Infotech is a group of companies with interests in ICT, media, telecoms, private equity, retail and real estate across a number of countries in Africa and beyond. Mufuruki is also a co-founder and chairman of the CEO Roundtable of Tanzania, a policy dialogue forum that brings together more than 100 CEOs of leading companies in Tanzania. Mufuruki discusses the impact of the government’s measures on the business climate in Tanzania and on Infotech.
TanzaniaInvest (TI): President Magufuli’s government is channelling its efforts to eliminating corruption and optimizing budget expenditure. This is clearly impacting the business climate. To which extent?
Ali Mufuruki (AM): I measure the impact of policy on the business framework mainly by looking at how it has affected my own businesses, and by listening to my colleagues, particularly from the CEO Roundtable.
What we have seen so far is that President Magufuli’s reduction of government spending has negatively impacted businesses that depend on consumer expenditure.
This shows that a big amount of money feeding those businesses actually came from the government.
For example, the number of air passengers has been affected since Magufuli banned unnecessary trips of government officials.
However, I believe that this is not necessarily bad since our economy wasn’t sustainable and wasn’t based on fair competition.
Now, we are going to have a more efficient, competitive and sustainable economy, and as a society, we are going to adjust to this new environment with less money in circulation. Accordingly, the population is reducing its spending.
TI: And how has this affected Infotech so far?
AM: In general, retail has not been impacted that badly, which is a very good indicator of economic performance and consumer behaviour.
Within our group, we are currently slightly below budget, but we are ahead of last year, so I suspect this is seasonal and we should recover soon.
I think that solid businesses will last, especially businesses that were loan-free.
TI: The current cash crunch is also impacting Non-Performing Loans (NPLs) whereby in Q3 2016 many banks in Tanzania have shown NPLs above 5%. Do you see this negative trend to continue?
AM: I suspect that we will further see some residual NPLs that were not covered in Q3 2016. And I believe that we will witness similar NPL levels in the coming quarters because not many businesses have the capacity to recover within the space of 90 days.
For instance, if there is a company that is 100% dependent on government funding, and the government cuts off funding from that particular sector, then this company will have to restructure its business, which may not be sufficient to pay off the company’s loans.
So, I think that there will be quite a significant increase in NPLs in the near future.
TI: There are 60 banks and non-banking financial institutions operating in Tanzania. Given the current climate, do you foresee a consolidation?
AM: One of the reasons why these NPLs are threatening banks is because many of these banks are undercapitalized.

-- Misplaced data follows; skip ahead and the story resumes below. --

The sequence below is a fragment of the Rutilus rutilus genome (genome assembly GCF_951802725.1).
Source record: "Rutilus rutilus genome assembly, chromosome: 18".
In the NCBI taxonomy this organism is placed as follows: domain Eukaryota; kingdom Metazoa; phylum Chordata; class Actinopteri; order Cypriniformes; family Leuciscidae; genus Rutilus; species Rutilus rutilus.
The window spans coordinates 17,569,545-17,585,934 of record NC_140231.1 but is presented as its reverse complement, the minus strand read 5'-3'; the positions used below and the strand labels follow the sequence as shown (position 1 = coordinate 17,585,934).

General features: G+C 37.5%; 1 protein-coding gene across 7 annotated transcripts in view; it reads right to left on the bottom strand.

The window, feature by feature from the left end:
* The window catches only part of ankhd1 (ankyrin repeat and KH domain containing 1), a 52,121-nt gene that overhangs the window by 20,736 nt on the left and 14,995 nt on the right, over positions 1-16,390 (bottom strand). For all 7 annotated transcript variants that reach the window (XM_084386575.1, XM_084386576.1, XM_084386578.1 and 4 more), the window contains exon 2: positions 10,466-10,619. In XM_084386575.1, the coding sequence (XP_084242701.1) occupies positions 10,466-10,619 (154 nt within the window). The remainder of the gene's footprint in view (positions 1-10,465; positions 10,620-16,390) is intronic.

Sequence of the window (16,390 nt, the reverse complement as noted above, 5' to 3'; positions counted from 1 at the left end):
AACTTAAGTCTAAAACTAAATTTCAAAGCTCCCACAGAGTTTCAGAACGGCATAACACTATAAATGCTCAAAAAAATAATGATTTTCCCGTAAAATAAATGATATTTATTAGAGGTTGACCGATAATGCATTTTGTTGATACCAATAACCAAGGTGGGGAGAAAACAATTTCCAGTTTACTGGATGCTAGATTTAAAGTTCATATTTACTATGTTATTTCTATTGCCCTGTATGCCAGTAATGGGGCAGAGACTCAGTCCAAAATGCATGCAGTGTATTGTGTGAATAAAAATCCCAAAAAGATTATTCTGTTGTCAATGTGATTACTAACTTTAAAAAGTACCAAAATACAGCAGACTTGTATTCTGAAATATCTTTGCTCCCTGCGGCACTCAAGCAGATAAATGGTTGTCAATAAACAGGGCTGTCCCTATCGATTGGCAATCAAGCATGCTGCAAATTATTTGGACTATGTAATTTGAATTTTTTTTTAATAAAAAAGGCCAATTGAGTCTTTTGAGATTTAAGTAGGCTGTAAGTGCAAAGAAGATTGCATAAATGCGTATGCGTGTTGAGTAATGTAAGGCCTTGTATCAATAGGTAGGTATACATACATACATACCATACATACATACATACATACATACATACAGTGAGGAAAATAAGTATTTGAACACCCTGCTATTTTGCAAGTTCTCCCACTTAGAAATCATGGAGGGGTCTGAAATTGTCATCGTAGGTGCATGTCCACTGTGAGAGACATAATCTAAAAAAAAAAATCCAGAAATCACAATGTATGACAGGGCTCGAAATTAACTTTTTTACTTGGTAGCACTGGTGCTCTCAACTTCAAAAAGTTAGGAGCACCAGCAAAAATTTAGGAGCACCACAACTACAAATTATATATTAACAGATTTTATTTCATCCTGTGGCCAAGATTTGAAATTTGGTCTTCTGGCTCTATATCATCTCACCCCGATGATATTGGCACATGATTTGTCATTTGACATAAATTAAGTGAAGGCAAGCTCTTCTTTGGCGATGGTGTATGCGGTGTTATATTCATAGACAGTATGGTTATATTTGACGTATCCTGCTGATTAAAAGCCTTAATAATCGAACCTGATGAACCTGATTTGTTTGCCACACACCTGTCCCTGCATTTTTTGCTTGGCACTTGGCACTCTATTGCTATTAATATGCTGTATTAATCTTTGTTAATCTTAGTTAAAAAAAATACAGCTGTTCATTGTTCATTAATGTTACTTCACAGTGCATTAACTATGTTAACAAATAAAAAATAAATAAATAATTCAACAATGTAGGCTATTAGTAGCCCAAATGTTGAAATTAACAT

Many banks in Tanzania have capital bases of USD7.5m or USD5m, which could lead to a crisis.
I think what Tanzania needs is the Nigerian type of consolidation that occurred about 15 years ago where the statutory minimum reserves were increased Hence, consolidation could be a solution.
I think what Tanzania needs is the Nigerian type of consolidation that occurred about 15 years ago where the statutory minimum reserves were increased.
At the same time, the central bank advised banks to collaborate and merge to better withstand and absorb the shocks.
TI: The current government has made the decision to move its headquarters to the capital city Dodoma. How will this impact real estate in Dar es Salaam?
AM: I think this poses a big opportunity for Dar es Salaam.
Dar es Salaam is struggling to develop and one of the biggest obstacles is the government since it occupies most of the real estate in the city.
And the government was never interested in renovation or improvement of the buildings it occupies.
President Magufuli has said that he intends to auction and sell those buildings to private developers, which means that they are probably going to be available at a very low price.
TI: All in all, do you see the current government undertaking the right steps for the social-economic development of Tanzania?
AM: I think that what has been done in relation to eliminating corruption was absolutely necessary, and it needs to continue because the consequences were beyond economic.
However, I think that the government also needs to create an economic stimulus, which will counterbalance the cash crunch that we are all facing due to the fight against corruption.
Tanzania depends a lot on the actions of the government and this government has managed to sustain the pressure on corruption for 12 months now.
I believe that Tanzania will turn into a country where people will have to work to earn money, and where money will actually have value
If this continues, I believe that Tanzania will turn into a country where people will have to work to earn money, and where money will actually have value.
All we need for this transition to happen is the GDP growth to continue and reach double digits.
For this, there are a lot of infrastructural projects that the government has agreed to spend money on; these projects include the railway line for USD7.5b, the crude oil pipeline from Uganda to Tanga for USD3.5b, the LNG plants, and the gas pipelines.